After eight months, The Washington Post has won its fight for release of police body-worn camera video showing the June 2017 traffic stop of D.C. Council member Trayon White Sr. (D-Ward 8). Background on the case is here.
And D.C. activist April Goggans has lost her case seeking records (that police say mostly don’t exist) from her experience of several years of police surveillance and harassment at her house in Ward 8 and in the neighborhood.
Trayon White Sr. Case
The parties on March 6 filed a short notice to the court that the case may now be closed because the Post and police “settled all claims.” Without any trial or decision on the merits, there is no legal precedent.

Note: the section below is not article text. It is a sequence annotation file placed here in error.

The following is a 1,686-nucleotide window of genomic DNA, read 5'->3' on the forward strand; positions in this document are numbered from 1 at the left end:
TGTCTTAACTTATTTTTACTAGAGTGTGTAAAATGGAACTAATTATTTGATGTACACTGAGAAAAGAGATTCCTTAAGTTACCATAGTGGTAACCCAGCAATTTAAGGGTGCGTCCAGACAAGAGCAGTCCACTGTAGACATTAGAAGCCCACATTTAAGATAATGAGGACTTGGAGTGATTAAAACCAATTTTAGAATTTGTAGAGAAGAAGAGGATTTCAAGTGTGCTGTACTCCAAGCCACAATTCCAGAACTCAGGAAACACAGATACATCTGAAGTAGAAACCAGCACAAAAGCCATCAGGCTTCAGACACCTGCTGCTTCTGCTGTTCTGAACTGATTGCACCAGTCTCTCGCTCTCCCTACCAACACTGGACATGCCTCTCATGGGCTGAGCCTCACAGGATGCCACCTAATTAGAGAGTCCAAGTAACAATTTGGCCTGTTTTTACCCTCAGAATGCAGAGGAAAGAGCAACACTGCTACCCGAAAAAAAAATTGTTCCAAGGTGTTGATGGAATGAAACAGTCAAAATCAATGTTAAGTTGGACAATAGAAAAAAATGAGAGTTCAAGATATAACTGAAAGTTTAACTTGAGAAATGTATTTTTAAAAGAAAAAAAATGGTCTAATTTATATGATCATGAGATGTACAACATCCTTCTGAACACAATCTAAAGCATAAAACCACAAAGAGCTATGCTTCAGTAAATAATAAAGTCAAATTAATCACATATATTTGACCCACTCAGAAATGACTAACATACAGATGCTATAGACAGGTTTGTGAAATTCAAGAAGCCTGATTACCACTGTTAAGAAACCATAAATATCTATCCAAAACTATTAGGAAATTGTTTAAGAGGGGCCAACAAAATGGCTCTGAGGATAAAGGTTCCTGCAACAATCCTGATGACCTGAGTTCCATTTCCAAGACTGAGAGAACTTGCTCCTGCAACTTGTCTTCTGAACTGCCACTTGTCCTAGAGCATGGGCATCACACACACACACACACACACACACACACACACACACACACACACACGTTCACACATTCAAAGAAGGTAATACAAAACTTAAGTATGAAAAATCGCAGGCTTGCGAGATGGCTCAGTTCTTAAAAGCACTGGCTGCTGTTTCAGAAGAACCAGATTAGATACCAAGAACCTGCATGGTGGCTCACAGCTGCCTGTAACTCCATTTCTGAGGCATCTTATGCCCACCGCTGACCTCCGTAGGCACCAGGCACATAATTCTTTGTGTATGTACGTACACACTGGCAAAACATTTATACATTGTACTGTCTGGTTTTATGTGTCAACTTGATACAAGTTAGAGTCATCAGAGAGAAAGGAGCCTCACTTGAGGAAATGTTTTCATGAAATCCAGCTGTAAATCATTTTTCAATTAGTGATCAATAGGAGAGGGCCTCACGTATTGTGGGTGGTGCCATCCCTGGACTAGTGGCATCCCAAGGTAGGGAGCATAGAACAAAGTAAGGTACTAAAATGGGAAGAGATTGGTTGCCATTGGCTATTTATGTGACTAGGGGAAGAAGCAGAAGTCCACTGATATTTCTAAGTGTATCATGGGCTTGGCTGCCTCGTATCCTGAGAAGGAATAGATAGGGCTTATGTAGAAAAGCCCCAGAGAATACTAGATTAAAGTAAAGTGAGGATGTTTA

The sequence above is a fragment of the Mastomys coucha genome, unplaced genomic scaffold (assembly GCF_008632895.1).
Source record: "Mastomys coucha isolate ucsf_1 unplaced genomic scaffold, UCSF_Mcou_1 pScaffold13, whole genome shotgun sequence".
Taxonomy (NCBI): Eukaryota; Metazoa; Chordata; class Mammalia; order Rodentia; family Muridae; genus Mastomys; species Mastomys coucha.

But the press won. An individual familiar with the details told the D.C. Open Government Coalition the D.C. Metropolitan Police Department reversed themselves and released the video. The original incident occurred when police noticed White was driving with no headlights, cited him and also arrested him after finding his license suspended. MPD at first denied the video as exempt under the D.C. Freedom of Information Act claiming release would invade White’s privacy.
The District’s privacy defense went a bit limp when White told a reporter in January that release was OK with him.